Rate And Review
The Office (UK): Season 2 Photos
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The genius of the show is Gervais, who also writes and directs, putting the vile Brent into situations that are ripe for disaster - and promptly turn out much worse than anyone could have imagined.
Fortunately the BBC series (2001-'03), totaling about eight hours, has been collected on DVD, and this marathon screening offers neophytes a chance to immerse themselves in its black humor and disarming pathos.
Although you'll never forget that The Office is fake, one aspect of the show feels very real: It captures the blend of frustration and tedium that makes up the bulk of most people's lives.
But if we are to take The Office as a perfect artistic expression of the passions, desires and fears of our age, like a Michelangelo painting but on telly and starring a fat bloke, what makes it what it is?
t's a hilarious, funny, terrific show, but it's also a deeply sad one, a comic tragedy that puts the emphasis on the latter word in the final two episodes of its second series.
The Office is a remarkable piece of TV history - a genuine institution of comedy and creativity that has inspired more television series than most.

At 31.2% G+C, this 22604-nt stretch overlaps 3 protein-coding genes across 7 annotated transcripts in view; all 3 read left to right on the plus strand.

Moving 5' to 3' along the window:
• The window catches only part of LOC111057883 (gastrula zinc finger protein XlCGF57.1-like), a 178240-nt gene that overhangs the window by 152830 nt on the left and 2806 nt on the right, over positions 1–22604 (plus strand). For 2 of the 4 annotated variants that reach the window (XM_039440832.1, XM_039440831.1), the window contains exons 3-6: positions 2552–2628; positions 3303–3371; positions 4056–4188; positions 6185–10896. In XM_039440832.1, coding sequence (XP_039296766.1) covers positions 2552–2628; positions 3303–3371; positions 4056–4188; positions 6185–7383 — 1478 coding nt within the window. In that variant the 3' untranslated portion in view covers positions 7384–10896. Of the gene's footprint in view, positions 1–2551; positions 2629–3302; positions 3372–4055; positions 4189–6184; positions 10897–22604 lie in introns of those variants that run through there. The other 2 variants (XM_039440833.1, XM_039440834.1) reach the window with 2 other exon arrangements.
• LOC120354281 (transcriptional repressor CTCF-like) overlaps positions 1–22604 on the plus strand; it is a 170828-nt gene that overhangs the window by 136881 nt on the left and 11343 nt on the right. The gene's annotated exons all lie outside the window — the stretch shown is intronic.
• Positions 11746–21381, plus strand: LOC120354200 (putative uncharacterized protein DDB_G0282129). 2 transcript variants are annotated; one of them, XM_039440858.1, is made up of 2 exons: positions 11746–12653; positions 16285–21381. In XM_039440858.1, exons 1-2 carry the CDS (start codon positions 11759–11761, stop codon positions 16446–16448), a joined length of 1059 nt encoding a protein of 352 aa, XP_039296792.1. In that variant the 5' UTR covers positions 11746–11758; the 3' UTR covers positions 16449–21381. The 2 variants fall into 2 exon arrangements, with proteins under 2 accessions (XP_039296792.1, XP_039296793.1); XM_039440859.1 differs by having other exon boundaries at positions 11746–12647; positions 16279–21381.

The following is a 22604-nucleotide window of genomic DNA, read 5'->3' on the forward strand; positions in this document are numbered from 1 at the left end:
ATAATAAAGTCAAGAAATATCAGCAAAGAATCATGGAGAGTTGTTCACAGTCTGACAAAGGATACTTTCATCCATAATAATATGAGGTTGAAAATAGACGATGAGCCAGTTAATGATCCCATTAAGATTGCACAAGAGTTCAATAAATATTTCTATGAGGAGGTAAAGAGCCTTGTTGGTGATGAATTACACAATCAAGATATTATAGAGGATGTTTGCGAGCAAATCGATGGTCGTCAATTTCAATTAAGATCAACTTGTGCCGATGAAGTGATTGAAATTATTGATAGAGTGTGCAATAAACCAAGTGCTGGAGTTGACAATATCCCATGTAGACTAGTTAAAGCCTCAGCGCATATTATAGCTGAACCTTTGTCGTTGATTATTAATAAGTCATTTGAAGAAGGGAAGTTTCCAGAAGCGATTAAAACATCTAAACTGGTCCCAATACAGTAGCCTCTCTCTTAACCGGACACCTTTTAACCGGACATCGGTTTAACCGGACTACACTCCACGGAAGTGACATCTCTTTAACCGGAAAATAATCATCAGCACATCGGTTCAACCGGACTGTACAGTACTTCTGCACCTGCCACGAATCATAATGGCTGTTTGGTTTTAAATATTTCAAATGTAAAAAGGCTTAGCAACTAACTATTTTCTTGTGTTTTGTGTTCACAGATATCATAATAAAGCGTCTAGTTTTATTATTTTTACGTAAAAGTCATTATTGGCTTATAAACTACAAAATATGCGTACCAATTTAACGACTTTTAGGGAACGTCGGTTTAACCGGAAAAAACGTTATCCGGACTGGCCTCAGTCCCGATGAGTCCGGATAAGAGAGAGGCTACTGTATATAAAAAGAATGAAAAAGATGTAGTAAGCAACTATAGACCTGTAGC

It's worth taking a trip to the darker, more depressing, awkward, uncomfortable, and just plain sad version of The Office that started it all: the original.
The humor's slightly darker than the American version, with more focus on characters' dissatisfaction with their dead-end job at a paper company, and Ricky Gervais steals every scene he's in as David Brent, the bumbling boss.
What is so endearing and hilarious about the show is the utter honesty captured by the camera.
Written and directed by star Gervais and Stephen Merchant, "The Office" stings with its depiction of office politics and personalities at their most petulant.
Audience Reviews for The Office (UK): Season 2
Dec 08, 2020Remains to be astonishing and underrated by audiences. A great pseudo-ending to a truly great show.
Sep 04, 2018(all seasons) The mockumentary style and everyone's acting convey an authenticity that's very rare, and that's the case with the array of awkward moments taking up most of the show's time to the extent where it can be hard to watch due to the high levels of pure cringe. That's how well-made this is. Gervais tackles Brent in an excellent way and Freeman absolutely shines in one of the most likable roles. Brent is a one-of-a-kind creation but it's the subtle characterization of the others that makes this fly.